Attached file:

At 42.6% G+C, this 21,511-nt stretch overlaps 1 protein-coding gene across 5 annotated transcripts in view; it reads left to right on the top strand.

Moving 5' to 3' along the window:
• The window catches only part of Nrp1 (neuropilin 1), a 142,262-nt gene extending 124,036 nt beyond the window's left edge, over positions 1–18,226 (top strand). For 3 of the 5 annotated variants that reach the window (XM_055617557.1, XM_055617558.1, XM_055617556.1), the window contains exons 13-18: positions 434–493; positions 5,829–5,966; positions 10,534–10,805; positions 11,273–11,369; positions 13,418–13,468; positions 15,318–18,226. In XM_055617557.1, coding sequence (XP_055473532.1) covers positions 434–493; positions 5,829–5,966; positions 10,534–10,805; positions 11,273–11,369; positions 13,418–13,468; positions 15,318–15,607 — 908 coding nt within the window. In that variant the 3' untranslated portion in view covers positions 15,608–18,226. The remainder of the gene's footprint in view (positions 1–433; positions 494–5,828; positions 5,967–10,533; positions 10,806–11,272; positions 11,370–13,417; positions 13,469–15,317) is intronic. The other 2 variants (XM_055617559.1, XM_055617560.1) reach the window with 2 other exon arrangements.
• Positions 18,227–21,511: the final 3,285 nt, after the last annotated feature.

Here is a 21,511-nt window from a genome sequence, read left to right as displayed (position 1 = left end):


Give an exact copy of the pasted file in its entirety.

At 42.6% G+C, this 21,511-nt stretch overlaps 1 protein-coding gene across 5 annotated transcripts in view; it reads left to right on the top strand.

Moving 5' to 3' along the window:
• The window catches only part of Nrp1 (neuropilin 1), a 142,262-nt gene extending 124,036 nt beyond the window's left edge, over positions 1–18,226 (top strand). For 3 of the 5 annotated variants that reach the window (XM_055617557.1, XM_055617558.1, XM_055617556.1), the window contains exons 13-18: positions 434–493; positions 5,829–5,966; positions 10,534–10,805; positions 11,273–11,369; positions 13,418–13,468; positions 15,318–18,226. In XM_055617557.1, coding sequence (XP_055473532.1) covers positions 434–493; positions 5,829–5,966; positions 10,534–10,805; positions 11,273–11,369; positions 13,418–13,468; positions 15,318–15,607 — 908 coding nt within the window. In that variant the 3' untranslated portion in view covers positions 15,608–18,226. The remainder of the gene's footprint in view (positions 1–433; positions 494–5,828; positions 5,967–10,533; positions 10,806–11,272; positions 11,370–13,417; positions 13,469–15,317) is intronic. The other 2 variants (XM_055617559.1, XM_055617560.1) reach the window with 2 other exon arrangements.
• Positions 18,227–21,511: the final 3,285 nt, after the last annotated feature.

Here is a 21,511-nt window from a genome sequence, read left to right as displayed (position 1 = left end):